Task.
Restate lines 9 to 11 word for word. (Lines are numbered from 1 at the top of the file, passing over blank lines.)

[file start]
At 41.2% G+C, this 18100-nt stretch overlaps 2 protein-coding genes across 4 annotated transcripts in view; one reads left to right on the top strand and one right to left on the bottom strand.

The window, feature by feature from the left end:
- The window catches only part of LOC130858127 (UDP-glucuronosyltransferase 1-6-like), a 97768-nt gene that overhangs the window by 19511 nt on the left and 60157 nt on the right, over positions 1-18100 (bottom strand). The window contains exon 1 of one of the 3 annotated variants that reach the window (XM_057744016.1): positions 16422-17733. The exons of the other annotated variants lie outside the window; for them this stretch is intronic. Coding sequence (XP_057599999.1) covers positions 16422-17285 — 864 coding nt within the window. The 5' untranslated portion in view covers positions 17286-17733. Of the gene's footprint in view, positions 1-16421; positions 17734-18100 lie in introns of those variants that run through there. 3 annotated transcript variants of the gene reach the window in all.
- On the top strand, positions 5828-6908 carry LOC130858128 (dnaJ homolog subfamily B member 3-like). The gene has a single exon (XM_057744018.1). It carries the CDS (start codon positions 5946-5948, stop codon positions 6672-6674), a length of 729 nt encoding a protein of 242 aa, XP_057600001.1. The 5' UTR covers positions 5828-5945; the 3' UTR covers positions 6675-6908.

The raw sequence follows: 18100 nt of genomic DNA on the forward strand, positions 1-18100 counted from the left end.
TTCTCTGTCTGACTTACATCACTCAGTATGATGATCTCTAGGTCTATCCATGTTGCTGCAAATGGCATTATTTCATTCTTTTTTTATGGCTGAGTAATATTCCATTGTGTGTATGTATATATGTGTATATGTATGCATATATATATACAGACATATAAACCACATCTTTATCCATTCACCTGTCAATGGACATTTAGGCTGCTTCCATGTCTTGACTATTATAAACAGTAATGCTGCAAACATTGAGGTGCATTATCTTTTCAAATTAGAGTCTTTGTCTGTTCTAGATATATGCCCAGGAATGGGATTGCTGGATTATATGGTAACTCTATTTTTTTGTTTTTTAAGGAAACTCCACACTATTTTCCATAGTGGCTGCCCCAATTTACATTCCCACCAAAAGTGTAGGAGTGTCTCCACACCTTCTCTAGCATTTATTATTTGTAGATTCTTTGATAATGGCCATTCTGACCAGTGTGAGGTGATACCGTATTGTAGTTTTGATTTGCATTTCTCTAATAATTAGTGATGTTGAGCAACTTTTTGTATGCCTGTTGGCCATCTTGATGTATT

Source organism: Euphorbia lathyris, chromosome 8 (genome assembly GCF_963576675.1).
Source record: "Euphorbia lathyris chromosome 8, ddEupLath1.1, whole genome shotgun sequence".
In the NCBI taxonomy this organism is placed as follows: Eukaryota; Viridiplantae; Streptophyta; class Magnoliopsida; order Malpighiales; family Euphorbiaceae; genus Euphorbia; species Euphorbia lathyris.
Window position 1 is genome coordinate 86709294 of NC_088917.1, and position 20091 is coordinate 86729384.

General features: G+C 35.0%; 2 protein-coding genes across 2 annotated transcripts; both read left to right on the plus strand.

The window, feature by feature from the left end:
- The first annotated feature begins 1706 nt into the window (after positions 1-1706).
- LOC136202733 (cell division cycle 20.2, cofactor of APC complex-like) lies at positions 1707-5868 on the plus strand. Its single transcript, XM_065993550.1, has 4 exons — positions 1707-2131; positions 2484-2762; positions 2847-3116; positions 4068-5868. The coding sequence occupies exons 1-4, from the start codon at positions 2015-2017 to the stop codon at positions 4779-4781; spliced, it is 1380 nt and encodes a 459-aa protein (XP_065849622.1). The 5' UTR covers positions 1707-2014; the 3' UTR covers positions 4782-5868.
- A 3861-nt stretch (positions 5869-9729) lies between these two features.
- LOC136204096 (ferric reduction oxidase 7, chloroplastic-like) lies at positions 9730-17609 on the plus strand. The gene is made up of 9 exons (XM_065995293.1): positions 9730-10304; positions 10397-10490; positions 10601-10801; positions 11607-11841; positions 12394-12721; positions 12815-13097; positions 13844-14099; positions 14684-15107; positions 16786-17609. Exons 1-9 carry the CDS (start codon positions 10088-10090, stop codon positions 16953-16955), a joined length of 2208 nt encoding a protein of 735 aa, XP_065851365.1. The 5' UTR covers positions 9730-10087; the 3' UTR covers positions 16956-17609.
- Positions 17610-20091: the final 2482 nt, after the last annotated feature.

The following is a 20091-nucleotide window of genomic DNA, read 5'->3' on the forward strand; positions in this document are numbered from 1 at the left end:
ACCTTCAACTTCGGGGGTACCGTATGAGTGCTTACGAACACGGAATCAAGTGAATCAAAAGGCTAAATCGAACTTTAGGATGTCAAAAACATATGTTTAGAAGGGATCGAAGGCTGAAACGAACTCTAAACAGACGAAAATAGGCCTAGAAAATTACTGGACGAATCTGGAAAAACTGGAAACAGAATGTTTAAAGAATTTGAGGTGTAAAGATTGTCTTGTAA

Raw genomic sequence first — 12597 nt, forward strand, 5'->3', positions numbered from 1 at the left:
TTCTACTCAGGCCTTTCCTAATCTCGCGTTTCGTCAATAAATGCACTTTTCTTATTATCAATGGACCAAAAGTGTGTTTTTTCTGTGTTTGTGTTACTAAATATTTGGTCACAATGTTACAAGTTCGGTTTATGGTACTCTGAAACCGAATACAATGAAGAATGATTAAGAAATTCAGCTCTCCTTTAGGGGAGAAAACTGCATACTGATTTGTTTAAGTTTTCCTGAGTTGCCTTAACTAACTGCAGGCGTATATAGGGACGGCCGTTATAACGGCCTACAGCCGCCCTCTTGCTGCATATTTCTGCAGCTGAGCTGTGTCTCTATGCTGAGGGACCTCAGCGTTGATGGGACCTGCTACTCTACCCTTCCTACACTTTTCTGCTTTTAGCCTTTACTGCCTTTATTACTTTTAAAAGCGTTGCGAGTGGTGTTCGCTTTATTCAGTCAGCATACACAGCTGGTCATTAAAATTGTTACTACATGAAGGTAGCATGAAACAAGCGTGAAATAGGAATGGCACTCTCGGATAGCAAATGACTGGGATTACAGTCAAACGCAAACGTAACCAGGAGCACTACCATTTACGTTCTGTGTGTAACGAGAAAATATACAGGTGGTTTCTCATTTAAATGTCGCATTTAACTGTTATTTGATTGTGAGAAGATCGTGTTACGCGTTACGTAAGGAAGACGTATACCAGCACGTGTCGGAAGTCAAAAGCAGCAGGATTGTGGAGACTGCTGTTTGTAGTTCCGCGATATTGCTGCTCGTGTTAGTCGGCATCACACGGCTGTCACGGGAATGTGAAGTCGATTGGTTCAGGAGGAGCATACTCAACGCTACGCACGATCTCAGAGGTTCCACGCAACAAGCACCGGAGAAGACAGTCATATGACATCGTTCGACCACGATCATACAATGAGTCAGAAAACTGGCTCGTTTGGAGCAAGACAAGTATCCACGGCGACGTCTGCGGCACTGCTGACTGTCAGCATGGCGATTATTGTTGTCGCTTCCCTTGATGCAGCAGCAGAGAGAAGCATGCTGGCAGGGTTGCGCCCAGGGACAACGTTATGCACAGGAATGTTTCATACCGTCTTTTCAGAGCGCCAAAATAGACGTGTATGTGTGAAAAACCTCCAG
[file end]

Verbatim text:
In the NCBI taxonomy this organism is placed as follows: Eukaryota; Viridiplantae; Streptophyta; class Magnoliopsida; order Malpighiales; family Euphorbiaceae; genus Euphorbia; species Euphorbia lathyris.
Window position 1 is genome coordinate 86709294 of NC_088917.1, and position 20091 is coordinate 86729384.

General features: G+C 35.0%; 2 protein-coding genes across 2 annotated transcripts; both read left to right on the plus strand.